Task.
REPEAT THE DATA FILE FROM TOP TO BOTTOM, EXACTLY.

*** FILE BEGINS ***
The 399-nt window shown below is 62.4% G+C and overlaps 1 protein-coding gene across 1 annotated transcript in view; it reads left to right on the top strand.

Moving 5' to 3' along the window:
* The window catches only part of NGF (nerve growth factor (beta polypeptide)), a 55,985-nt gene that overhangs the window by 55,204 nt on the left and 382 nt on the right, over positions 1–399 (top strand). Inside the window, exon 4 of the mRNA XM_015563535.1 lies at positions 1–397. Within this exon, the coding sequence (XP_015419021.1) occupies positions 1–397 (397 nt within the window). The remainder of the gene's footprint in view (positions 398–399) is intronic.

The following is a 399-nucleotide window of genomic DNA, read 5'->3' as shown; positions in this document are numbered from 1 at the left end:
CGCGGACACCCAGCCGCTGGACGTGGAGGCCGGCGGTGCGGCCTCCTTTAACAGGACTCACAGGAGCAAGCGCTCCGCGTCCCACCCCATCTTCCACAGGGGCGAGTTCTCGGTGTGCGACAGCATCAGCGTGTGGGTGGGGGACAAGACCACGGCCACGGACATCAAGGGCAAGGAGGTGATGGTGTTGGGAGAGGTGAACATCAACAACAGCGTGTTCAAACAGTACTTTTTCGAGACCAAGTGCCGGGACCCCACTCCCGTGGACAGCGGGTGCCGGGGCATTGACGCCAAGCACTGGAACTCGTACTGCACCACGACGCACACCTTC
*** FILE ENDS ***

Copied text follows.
The 399-nt window shown below is 62.4% G+C and overlaps 1 protein-coding gene across 1 annotated transcript in view; it reads left to right on the top strand.

Moving 5' to 3' along the window:
* The window catches only part of NGF (nerve growth factor (beta polypeptide)), a 55,985-nt gene that overhangs the window by 55,204 nt on the left and 382 nt on the right, over positions 1–399 (top strand). Inside the window, exon 4 of the mRNA XM_015563535.1 lies at positions 1–397. Within this exon, the coding sequence (XP_015419021.1) occupies positions 1–397 (397 nt within the window). The remainder of the gene's footprint in view (positions 398–399) is intronic.

The following is a 399-nucleotide window of genomic DNA, read 5'->3' as shown; positions in this document are numbered from 1 at the left end:
CGCGGACACCCAGCCGCTGGACGTGGAGGCCGGCGGTGCGGCCTCCTTTAACAGGACTCACAGGAGCAAGCGCTCCGCGTCCCACCCCATCTTCCACAGGGGCGAGTTCTCGGTGTGCGACAGCATCAGCGTGTGGGTGGGGGACAAGACCACGGCCACGGACATCAAGGGCAAGGAGGTGATGGTGTTGGGAGAGGTGAACATCAACAACAGCGTGTTCAAACAGTACTTTTTCGAGACCAAGTGCCGGGACCCCACTCCCGTGGACAGCGGGTGCCGGGGCATTGACGCCAAGCACTGGAACTCGTACTGCACCACGACGCACACCTTC